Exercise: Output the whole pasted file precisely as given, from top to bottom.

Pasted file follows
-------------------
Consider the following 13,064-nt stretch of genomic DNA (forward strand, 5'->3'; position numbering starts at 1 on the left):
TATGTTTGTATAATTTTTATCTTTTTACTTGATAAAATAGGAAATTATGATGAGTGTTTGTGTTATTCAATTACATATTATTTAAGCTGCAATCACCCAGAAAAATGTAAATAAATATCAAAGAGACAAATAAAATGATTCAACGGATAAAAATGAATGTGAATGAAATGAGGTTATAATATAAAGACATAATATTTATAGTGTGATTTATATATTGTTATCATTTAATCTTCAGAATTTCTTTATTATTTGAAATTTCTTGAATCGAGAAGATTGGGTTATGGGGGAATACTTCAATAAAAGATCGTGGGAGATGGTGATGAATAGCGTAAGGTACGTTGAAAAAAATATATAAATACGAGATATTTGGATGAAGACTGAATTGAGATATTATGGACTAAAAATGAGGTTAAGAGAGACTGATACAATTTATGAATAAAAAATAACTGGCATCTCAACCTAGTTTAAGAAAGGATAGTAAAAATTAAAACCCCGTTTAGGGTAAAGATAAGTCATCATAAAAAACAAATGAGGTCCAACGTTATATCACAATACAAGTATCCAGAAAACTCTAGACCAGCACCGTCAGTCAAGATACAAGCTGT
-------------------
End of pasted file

Consider the following 13,064-nt stretch of genomic DNA (forward strand, 5'->3'; position numbering starts at 1 on the left):
TATGTTTGTATAATTTTTATCTTTTTACTTGATAAAATAGGAAATTATGATGAGTGTTTGTGTTATTCAATTACATATTATTTAAGCTGCAATCACCCAGAAAAATGTAAATAAATATCAAAGAGACAAATAAAATGATTCAACGGATAAAAATGAATGTGAATGAAATGAGGTTATAATATAAAGACATAATATTTATAGTGTGATTTATATATTGTTATCATTTAATCTTCAGAATTTCTTTATTATTTGAAATTTCTTGAATCGAGAAGATTGGGTTATGGGGGAATACTTCAATAAAAGATCGTGGGAGATGGTGATGAATAGCGTAAGGTACGTTGAAAAAAATATATAAATACGAGATATTTGGATGAAGACTGAATTGAGATATTATGGACTAAAAATGAGGTTAAGAGAGACTGATACAATTTATGAATAAAAAATAACTGGCATCTCAACCTAGTTTAAGAAAGGATAGTAAAAATTAAAACCCCGTTTAGGGTAAAGATAAGTCATCATAAAAAACAAATGAGGTCCAACGTTATATCACAATACAAGTATCCAGAAAACTCTAGACCAGCACCGTCAGTCAAGATACAAGCTGT